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  24.  2
    Family Resemblances: Human Reproductive Cloning as an Example for Reconsidering the Mutual Relationships Between Bioethics and Science Fiction.Solveig L. Hansen - 2018 - Journal of Bioethical Inquiry 15 (2):231-242.
    In the traditions of narrative ethics and casuistry, stories have a well-established role. Specifically, illness narratives provide insight into patients’ perspectives and histories. However, because they tend to see fiction as an aesthetic endeavour, practitioners in these traditions often do not realize that fictional stories are valuable moral sources of their own. In this paper I employ two arguments to show the mutual relationship between bioethics and fiction, specifically, science fiction. First, both discourses use imagination to set a scene and (...)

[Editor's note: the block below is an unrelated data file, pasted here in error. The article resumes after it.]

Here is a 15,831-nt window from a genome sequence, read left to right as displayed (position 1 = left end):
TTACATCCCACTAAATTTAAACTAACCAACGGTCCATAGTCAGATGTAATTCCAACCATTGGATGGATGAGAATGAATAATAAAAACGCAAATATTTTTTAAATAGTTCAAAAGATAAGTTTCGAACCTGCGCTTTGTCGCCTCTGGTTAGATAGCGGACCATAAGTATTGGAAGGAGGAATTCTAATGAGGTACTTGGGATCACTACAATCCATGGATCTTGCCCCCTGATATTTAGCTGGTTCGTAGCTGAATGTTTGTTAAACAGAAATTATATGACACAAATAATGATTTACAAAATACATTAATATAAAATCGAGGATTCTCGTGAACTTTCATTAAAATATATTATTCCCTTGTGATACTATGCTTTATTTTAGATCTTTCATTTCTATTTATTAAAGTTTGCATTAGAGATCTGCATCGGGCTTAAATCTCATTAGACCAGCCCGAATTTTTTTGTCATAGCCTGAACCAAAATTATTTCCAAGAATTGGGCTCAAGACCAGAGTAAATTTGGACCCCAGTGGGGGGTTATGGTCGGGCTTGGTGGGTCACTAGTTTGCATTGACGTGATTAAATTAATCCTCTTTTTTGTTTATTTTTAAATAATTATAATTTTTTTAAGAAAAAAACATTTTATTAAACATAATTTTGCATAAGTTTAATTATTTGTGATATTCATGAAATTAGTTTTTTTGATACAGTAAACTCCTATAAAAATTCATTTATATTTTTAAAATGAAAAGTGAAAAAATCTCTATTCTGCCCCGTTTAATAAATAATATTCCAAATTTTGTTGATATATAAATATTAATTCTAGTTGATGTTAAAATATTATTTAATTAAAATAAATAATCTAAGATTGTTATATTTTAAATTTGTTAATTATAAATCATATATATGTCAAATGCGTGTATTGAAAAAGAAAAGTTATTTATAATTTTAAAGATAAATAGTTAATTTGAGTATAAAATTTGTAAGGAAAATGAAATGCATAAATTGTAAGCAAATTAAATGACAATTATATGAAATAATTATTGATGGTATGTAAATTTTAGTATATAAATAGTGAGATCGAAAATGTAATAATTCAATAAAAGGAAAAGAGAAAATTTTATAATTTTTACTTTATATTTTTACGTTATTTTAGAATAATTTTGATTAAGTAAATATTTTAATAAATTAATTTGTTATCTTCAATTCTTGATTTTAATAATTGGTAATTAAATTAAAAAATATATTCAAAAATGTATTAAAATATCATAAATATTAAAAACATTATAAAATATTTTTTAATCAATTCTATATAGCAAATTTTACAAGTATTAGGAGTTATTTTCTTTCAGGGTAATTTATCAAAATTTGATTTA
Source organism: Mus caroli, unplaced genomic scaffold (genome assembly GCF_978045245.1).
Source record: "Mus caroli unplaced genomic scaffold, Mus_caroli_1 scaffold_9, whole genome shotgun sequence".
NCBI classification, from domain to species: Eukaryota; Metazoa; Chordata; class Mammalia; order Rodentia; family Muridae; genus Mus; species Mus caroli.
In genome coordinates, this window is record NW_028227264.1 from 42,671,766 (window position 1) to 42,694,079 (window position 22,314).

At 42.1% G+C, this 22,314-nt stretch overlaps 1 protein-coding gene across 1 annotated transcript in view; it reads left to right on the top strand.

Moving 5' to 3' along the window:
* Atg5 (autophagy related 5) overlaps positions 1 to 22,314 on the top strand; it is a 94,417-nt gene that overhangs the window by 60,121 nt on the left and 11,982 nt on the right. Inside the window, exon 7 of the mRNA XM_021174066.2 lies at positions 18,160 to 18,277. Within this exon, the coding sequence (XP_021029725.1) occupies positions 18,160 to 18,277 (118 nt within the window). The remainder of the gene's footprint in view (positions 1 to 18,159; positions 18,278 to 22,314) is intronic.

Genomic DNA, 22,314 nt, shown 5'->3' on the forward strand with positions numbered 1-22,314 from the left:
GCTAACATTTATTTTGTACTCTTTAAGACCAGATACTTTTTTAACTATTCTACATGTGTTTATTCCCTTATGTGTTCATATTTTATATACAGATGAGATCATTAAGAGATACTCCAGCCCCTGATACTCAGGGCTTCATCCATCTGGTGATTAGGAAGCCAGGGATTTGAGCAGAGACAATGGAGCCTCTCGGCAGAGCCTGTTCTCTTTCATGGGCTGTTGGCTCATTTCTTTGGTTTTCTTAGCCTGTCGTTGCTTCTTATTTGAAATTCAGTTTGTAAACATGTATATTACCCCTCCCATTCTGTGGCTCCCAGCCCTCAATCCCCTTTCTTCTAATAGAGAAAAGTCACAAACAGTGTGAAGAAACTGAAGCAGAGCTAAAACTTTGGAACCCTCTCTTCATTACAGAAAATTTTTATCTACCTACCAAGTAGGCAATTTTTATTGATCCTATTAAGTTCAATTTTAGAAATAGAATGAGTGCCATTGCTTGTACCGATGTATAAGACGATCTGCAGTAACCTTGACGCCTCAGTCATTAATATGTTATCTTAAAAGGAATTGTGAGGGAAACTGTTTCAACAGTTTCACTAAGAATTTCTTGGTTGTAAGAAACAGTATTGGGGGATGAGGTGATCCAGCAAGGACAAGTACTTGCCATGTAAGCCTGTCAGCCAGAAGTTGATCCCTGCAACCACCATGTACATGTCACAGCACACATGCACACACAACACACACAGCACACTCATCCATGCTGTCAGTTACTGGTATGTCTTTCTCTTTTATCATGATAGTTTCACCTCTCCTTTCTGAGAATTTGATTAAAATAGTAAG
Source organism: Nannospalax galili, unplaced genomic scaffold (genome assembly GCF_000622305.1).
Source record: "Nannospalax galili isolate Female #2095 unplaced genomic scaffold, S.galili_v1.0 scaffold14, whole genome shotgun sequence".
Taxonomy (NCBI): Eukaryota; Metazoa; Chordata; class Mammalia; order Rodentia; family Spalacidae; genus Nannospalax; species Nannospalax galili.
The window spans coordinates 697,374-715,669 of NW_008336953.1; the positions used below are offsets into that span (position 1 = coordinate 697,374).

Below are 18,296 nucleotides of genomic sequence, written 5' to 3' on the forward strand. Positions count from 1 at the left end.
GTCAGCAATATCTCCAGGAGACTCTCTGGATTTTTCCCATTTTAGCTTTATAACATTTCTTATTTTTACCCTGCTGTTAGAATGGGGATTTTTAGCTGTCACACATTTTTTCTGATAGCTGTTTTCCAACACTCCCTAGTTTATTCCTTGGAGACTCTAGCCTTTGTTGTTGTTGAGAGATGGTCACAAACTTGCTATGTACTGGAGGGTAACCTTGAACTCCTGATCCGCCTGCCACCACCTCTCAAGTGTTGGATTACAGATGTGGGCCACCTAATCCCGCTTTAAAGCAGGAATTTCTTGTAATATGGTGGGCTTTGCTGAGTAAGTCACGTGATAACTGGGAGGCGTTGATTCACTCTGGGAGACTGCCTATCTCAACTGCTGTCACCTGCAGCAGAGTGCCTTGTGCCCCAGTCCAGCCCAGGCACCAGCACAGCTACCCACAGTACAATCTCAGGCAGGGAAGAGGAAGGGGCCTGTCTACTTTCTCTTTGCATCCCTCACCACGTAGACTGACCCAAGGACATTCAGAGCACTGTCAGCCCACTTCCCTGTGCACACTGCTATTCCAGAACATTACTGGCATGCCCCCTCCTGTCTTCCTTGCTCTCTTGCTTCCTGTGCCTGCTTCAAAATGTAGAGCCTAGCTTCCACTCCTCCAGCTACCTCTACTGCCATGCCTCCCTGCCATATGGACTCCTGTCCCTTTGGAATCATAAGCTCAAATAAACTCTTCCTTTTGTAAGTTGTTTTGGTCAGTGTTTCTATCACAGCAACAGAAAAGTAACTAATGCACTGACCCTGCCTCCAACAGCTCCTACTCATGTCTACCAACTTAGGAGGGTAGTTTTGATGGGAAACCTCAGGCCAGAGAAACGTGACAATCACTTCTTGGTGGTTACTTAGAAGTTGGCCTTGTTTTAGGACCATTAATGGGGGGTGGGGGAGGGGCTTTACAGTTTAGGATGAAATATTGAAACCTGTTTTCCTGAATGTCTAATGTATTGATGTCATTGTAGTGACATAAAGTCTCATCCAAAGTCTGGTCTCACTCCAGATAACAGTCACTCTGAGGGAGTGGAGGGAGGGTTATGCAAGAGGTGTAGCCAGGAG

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  25.  4
    Beyond Compliance Checking: A Situated Approach to Visual Research Ethics.Caroline Lenette, Jessica R. Botfield, Katherine Boydell, Bridget Haire, Christy E. Newman & Anthony B. Zwi - 2018 - Journal of Bioethical Inquiry 15 (2):293-303.
    Visual research methods like photography and digital storytelling are increasingly used in health and social sciences research as participatory approaches that benefit participants, researchers, and audiences. Visual methods involve a number of additional ethical considerations such as using identifiable content and ownership of creative outputs. As such, ethics committees should use different assessment frameworks to consider research protocols with visual methods. Here, we outline the limitations of ethics committees in assessing projects with a visual focus and highlight the sparse knowledge (...)